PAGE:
Re: [xsl] Javascript for extension functions

Subject: Re: [xsl] Javascript for extension functions
From: "bryan rasmussen" <rasmussen.bryan@xxxxxxxxx>
Date: Mon, 10 Sep 2007 11:02:30 +0200
Well the thing about javascript is that much of its power depends as
to what hooks it has to the system it is in. But let us suppose that
the javascript implementation in the processor has access to the
system external to the processor greater than the processor gives xslt

An example would be MSXSML which can take extension functions written
in any ActiveScripting language, thus you can use ActivePerl and
ActivePython as well as javascript and vbscript as the extension

By doing this one can easily build one's own XML DSL's. As an example
I wrote the following in a document for the oioxml project which I
can't find the most current version but this one will do, (text quoted
below, tested in MSXML 4 running in MSXSL, not sure about newer
versions of processor):

"The use of extension functions and elements is often justified on the
basis of speed, given that in most processors the calling of such a
function would add some overhead before the speed benefits could be
calculated this argument is not a good one, as noted by Dimitre
Novatchev here in his discussion of using XSLT for specific functions
instead of a javascript extension and also
in the third page of his article on his EXSLT implementation
In some processors extension functions can be handled via a script tag
in the processors namespace, this was also followed in the case of
XSLT 1.1, which was never issued as a W3C recommendation due to a
decision to go forward with XSLT 2.0 development. This possibility of
a script tag was vigorously fought against by the XSLT community,
including a petition not to allow an xsl:script element .

Given that all the languages we can think of off-hand that are used in
these script tags have an eval function or similar capabilities it
follows that a function could just be implemented to analyze arbitrary
scripting code.
An example of such a usage of a script extension, for informational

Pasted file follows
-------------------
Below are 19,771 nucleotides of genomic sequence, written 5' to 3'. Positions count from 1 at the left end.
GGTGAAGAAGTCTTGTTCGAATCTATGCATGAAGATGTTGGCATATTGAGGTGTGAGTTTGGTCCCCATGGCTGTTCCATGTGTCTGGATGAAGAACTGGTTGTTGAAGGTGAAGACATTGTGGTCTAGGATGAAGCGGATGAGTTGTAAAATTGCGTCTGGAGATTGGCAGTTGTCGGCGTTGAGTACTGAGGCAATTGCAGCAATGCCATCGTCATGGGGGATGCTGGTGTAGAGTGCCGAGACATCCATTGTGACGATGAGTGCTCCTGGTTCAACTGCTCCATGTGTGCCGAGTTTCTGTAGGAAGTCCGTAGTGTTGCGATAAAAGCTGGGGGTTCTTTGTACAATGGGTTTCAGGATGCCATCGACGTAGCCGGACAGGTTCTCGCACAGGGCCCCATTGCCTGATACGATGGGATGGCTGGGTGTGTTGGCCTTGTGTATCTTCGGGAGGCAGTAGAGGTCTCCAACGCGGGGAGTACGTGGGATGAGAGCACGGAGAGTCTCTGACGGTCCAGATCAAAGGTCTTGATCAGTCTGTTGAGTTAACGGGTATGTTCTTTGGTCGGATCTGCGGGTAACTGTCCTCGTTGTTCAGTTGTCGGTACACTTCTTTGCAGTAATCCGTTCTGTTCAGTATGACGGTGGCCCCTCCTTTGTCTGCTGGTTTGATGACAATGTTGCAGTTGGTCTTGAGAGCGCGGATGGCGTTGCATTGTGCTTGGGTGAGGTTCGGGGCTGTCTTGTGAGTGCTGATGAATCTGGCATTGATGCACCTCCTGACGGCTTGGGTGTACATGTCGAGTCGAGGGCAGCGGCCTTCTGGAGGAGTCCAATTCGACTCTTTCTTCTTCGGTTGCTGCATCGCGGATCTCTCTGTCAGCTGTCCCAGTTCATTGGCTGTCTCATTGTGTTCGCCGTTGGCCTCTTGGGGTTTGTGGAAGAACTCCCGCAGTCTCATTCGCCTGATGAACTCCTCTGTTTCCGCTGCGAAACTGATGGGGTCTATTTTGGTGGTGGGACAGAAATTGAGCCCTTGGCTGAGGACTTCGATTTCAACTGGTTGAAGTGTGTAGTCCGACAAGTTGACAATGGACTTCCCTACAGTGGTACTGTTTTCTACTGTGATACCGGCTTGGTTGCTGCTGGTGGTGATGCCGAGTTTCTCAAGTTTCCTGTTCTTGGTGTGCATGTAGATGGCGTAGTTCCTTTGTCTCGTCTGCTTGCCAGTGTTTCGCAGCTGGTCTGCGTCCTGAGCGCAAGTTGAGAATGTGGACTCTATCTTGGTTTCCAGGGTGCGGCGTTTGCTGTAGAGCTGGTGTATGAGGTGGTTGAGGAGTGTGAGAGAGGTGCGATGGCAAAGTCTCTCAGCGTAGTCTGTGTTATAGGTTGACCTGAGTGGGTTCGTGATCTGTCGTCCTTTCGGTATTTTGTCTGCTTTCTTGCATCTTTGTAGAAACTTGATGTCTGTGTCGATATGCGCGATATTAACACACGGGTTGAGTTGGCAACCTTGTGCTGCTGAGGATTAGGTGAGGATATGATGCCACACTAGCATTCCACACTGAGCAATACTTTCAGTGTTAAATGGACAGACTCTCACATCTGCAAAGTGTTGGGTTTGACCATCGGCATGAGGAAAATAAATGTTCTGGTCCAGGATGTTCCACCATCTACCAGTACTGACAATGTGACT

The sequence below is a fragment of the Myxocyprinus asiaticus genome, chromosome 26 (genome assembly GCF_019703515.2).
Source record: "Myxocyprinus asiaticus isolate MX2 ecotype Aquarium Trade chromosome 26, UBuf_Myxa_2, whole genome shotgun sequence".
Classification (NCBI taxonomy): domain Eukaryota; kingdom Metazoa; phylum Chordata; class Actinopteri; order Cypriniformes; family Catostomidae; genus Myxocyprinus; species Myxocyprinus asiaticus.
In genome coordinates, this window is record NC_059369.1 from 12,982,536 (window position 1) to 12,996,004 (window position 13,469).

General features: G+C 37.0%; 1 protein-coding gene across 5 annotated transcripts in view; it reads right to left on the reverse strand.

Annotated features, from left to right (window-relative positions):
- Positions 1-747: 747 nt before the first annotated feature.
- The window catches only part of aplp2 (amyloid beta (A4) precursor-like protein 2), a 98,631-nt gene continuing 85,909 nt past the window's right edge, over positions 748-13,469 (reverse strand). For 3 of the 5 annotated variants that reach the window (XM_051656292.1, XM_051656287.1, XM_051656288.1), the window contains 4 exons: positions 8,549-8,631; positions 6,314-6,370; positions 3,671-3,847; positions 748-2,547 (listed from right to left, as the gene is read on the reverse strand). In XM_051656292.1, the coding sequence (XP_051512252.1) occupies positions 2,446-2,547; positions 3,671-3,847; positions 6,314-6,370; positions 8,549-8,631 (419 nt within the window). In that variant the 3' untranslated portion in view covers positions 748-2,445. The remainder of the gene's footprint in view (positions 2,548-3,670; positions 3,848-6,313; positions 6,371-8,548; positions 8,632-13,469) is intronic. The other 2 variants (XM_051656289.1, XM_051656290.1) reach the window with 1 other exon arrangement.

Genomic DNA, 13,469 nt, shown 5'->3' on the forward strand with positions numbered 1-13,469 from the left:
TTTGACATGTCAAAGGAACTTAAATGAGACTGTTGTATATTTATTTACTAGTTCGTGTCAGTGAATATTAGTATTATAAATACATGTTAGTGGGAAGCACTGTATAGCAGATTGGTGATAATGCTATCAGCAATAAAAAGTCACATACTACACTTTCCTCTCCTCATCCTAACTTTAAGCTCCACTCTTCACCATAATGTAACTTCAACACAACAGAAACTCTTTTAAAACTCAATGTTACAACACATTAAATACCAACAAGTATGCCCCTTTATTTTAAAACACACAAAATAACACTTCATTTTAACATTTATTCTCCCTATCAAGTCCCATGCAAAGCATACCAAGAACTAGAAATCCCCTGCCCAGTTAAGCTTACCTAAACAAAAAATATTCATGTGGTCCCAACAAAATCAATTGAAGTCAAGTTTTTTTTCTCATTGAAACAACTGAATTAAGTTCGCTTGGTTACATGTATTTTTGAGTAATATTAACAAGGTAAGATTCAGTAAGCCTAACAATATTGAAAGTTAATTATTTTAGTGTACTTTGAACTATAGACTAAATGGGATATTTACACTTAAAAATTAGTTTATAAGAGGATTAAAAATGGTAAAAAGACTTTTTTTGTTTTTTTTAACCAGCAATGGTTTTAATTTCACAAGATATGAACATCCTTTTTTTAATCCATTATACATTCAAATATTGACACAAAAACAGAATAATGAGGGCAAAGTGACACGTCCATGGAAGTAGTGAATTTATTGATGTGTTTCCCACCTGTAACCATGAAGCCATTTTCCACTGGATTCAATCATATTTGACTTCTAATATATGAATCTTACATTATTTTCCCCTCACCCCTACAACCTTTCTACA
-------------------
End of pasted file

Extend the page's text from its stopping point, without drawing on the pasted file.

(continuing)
purposes because of the obvious security issues involved in such a
scenario, is shown below for msxsl

<?xml version='1.0' encoding='UTF-8'?>
<xsl:stylesheet xmlns:xsl="";
extension-element-prefixes="msxsl xsl js jsc"
<xsl:output method="xml" encoding="UTF-8"/>
<msxsl:script language="JScript" implements-prefix="jsc">
function jseval(value){
valparam = eval(value);
return valparam;
function jsshell(param){
var WshShell = new ActiveXObject("WScript.Shell"); WshShell.Run(param);
var out = param + " done";
return out
function jsGetVar(value){
stempval = eval(value);
return String(stempval);

function isAlien(a) { return isObject(a) && typeof a.constructor != 'function';
<xsl:template match="*"><xsl:copy><xsl:copy-of select="@*"/>
<xsl:template match="js:runStraight" ><xsl:value-of
<xsl:template match="js:getJsVariable" >
<xsl:value-of select="jsc:jsGetVar(string(@name))"/></xsl:template>
<xsl:template match="js:variable" >
<xsl:variable name="var"><xsl:apply-templates/></xsl:variable>
<xsl:value-of select="jsc:eval(concat(string(@name),'=',string($var),';'))"/></xsl:template>
<xsl:template match="js:shell" ><cmdrun><xsl:value-of

This stylesheet will copy all elements directly except for those
elements in the js namespace, those elements in the js namespace it
will evaluate with script in the jsc namespace, the jsc namespace is
just javascript.

... followed by some simple explanations....
Running the stylesheet above against the following example: